Ukraine uses weapons from the West to strike deep within Russian-controlled areas

Crucial to this effort has been the arrival of new long-range weapons systems and artillery units. PHOTO: EPA-EFE

KYIV (NYTIMES) - As Russian forces continue pounding civilian areas across a broad swathe of the front line, Ukraine's military has begun to punch back, striking bases and ammunition depots deep within occupied territory with the help of new, more powerful weapons provided by the West.

Early on Wednesday (July 13), a fireball lit up the sky over Luhansk, the capital of a Russian-held province in eastern Ukraine. Russian media reported that Ukraine's military had hit an anti-aircraft battery.

That followed the destruction of six ammunition warehouses on Tuesday in Russian-controlled territory in southern Ukraine and the occupied Donetsk region in the east, according to Serhii Bratchuk, the spokesperson for Odesa's military administration.

This latest strategy by Ukrainian forces is still in its early days, and it is not yet clear whether it is having a significant impact on the battlefield, allowing them to disrupt Russia's own artillery attacks and offensive operations. Some Ukrainian officials argue that the Russians are being forced to move supply hubs farther from the front, a claim that could not be verified.

"The Russian army has not stopped shelling, but it is likely preserving its existing supplies of ammunition because these provisions have been disrupted by the work of our new long-range weapons," said Serhiy Haidai, the head of the Luhansk region's military administration.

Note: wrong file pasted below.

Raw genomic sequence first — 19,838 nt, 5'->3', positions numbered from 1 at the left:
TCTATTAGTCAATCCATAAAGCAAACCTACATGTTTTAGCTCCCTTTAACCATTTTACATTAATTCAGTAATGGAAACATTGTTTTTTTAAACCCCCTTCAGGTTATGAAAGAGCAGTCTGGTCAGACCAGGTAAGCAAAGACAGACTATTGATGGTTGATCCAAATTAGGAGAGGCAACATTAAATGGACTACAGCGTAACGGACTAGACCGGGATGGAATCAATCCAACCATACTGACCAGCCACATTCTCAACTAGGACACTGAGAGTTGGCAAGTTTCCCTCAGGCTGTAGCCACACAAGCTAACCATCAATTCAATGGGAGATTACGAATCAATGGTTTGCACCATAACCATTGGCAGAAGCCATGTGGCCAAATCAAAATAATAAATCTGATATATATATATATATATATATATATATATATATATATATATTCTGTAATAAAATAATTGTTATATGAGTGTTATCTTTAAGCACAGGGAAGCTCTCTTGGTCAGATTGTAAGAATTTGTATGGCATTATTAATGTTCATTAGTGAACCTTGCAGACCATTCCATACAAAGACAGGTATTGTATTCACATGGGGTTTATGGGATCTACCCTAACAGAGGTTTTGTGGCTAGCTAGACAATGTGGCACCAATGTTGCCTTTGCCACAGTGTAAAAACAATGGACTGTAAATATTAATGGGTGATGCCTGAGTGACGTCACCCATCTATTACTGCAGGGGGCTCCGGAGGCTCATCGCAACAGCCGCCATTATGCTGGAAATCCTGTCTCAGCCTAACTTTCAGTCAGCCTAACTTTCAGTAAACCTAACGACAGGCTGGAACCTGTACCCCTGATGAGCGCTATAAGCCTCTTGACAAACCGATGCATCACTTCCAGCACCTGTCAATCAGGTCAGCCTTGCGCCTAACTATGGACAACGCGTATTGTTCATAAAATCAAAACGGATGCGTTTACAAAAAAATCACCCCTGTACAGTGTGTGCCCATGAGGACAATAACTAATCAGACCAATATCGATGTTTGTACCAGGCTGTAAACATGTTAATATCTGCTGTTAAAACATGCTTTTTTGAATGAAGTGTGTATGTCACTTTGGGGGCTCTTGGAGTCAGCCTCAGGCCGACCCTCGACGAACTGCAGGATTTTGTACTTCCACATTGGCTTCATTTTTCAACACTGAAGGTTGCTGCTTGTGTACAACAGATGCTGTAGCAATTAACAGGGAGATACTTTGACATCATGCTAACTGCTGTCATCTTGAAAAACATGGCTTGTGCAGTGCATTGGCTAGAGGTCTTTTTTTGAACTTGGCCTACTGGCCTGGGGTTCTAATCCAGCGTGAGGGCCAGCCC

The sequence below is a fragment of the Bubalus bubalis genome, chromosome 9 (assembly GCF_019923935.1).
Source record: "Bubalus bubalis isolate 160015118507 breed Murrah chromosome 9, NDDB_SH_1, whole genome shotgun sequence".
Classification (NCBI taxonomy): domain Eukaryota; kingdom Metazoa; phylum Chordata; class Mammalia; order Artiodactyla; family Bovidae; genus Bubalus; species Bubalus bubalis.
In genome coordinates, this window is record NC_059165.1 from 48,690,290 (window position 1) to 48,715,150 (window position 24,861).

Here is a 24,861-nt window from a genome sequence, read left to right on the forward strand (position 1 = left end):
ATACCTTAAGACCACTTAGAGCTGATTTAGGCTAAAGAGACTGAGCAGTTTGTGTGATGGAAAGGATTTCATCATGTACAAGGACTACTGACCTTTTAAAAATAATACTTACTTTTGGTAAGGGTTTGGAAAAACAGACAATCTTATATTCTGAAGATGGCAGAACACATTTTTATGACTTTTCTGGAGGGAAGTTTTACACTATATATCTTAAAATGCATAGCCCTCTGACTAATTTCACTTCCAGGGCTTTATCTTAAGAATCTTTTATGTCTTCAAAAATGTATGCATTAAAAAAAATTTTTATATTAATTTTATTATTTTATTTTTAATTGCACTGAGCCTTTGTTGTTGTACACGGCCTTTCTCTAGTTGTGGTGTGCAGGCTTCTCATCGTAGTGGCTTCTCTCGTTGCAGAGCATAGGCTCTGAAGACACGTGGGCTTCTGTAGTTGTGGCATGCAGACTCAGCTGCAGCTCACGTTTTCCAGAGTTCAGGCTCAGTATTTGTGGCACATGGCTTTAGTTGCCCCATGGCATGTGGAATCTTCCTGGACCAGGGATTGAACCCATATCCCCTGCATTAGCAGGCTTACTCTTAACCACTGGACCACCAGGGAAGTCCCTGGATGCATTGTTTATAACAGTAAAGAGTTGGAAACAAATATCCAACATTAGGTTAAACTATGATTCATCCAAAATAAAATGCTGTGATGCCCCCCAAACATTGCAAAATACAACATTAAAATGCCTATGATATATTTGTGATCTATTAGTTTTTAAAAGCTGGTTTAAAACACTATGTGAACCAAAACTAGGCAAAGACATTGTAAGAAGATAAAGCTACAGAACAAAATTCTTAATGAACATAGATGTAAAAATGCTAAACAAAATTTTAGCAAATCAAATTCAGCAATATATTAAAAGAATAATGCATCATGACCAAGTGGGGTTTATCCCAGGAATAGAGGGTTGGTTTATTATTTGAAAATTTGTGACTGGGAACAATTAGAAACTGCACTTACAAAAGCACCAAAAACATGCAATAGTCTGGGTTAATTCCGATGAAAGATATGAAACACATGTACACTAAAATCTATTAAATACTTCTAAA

Crucial to this effort has been the arrival of new long-range weapons systems and artillery units, particularly the truck-mounted, multiple rocket launchers known as High Mobility Artillery Rocket Systems or HIMARS.

US-supplied HIMARS, which began arriving in Ukraine earlier this summer, are proving effective at targeting Russian military bases and ammunition supply depots far behind enemy lines. The systems are equipped with satellite-guided rockets, whose range of more than 64km is greater than anything else Ukrainian troops have in their arsenal.

Ukrainian officials said a strike by HIMARS rockets last week on a military base and ammunition depot in the Kherson region used by Russia's 49th army killed as many as 100 Russian servicemen and wiped out an anti-aircraft installation.

"It is wrong to celebrate the deaths of people, even if they are enemies," said Oleksiy Arestovych, an adviser to President Volodymyr Zelensky of Ukraine. "But you can celebrate the military successes of our army."

It was not possible to independently confirm the Ukrainian claims and officials with the local Russian-backed government disputed the report. They said the strike had actually destroyed homes and businesses, killing several civilians.

Footage from the area by local residents, as well as Russian television, shows a wasteland of twisted metal and buildings reduced to rubble.

"Ukraine, with American weapons, is bombing a peaceful city like a genuine terrorist," said Katerina Gubareva, the deputy head of the Russia-installed government in the Kherson region.

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